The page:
How about health care? The vast majority (70 percent) of voters, including a majority (52 percent) of Republicans, support a single-payer universal health care system, or Medicare for All. Six in 10 say it is “the responsibility of the federal government” to ensure that all Americans have access to health care coverage.

Debt-free and tuition-free college? A clear majority (60 percent) of the public, including a significant minority (41 percent) of Republicans, support free college “for those who meet income levels.”

A higher minimum wage? According to Pew, almost 6 in 10 (58 percent) Americans support increasing the federal minimum wage from $7.25 an hour to (the Sanders-recommended) $15 an hour.

Gun control? About six out of 10 (61 percent) Americans back stricter laws on gun control, according to Gallup, “the highest percentage to favor tougher firearms laws in two or more decades.” Almost all Americans (94 percent) back universal background checks on all gun sales — including almost three-quarters of National Rifle Association members.

Abortion? Support for a legal right to abortion, according to a June 2018 poll by NBC News and the Wall Street Journal, is at an “all-time high.” Seven out of 10 Americans said they believed Roe v. Wade “should not be overturned,” including a majority (52 percent) of Republicans.

Legalizing marijuana? Two out of three Americans think marijuana should be made legal. According to a Gallup survey from October 2018, this marks “another new high in Gallup’s trend over nearly half a century.” And here’s the kicker: A majority (53 percent) of Republicans support legal marijuana too!

Mass incarceration? About nine out of 10 (91 percent) Americans say that the criminal justice system “has problems that need fixing.” About seven out of 10 (71 percent) say it is important “to reduce the prison population in America,” including a majority (52 percent) of Trump voters.

Immigration? “A record-high 75 percent of Americans,” including 65 percent of Republicans and Republican-leaning independents, told Gallup in 2018 that immigration is a “good thing for the U.S.” Six in 10 Americans oppose the construction of a wall on the southern border, while a massive 8 in 10 (81 percent) support a pathway to citizenship for undocumented immigrants living in the United States.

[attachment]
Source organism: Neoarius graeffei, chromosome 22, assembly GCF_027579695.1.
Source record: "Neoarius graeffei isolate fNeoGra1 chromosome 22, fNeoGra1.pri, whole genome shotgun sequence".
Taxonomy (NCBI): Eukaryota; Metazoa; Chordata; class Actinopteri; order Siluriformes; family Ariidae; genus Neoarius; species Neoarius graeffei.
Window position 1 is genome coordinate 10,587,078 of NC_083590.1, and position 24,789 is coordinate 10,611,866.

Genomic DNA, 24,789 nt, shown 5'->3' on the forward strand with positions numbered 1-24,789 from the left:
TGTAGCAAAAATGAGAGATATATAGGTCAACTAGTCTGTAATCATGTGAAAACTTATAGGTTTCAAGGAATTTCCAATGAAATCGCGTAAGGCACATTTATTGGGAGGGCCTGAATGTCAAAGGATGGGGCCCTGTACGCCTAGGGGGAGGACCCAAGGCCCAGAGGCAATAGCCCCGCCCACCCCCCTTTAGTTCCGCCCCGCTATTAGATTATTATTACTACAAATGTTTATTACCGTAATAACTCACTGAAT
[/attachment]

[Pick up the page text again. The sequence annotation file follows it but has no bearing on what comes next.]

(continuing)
How much of this polling, however, is reflected in the daily news coverage of the Democrats, which seeks to pit “leftist” activists against “centrist” voters, and “liberals” against “moderates”?

How is it that labels like “centrist” and “moderate,” which common sense tells us should reflect the views of a majority of Americans, have come to be applied to those who represent minority interests and opinions?

How many political reporters are willing to tell their readers or viewers what Stanford political scientist David Broockman told Vox’s Ezra Klein in 2014: “When we say moderate what we really mean is what corporations want. Within both parties there is this tension between what the politicians who get more corporate money and tend to be part of the establishment want — that’s what we tend to call moderate — versus what the Tea Party and more liberal members want”?

The center ground — if it even exists — cannot be found on a map; it is not a fixed geographical location. You cannot get in your car, type the address in your navigation, and then drive to it.

It moves, it shifts, it reacts to events. The center of 2019 is not the center of 1999 or even 2009. You want to know where it is right now? You want to find the moderate middle? Then ignore the right-wing hacks, the conventional wisdom-mongers, and the donor class. Go check out the policy platforms of Alexandria Ocasio-Cortez, Bernie Sanders, and Elizabeth Warren.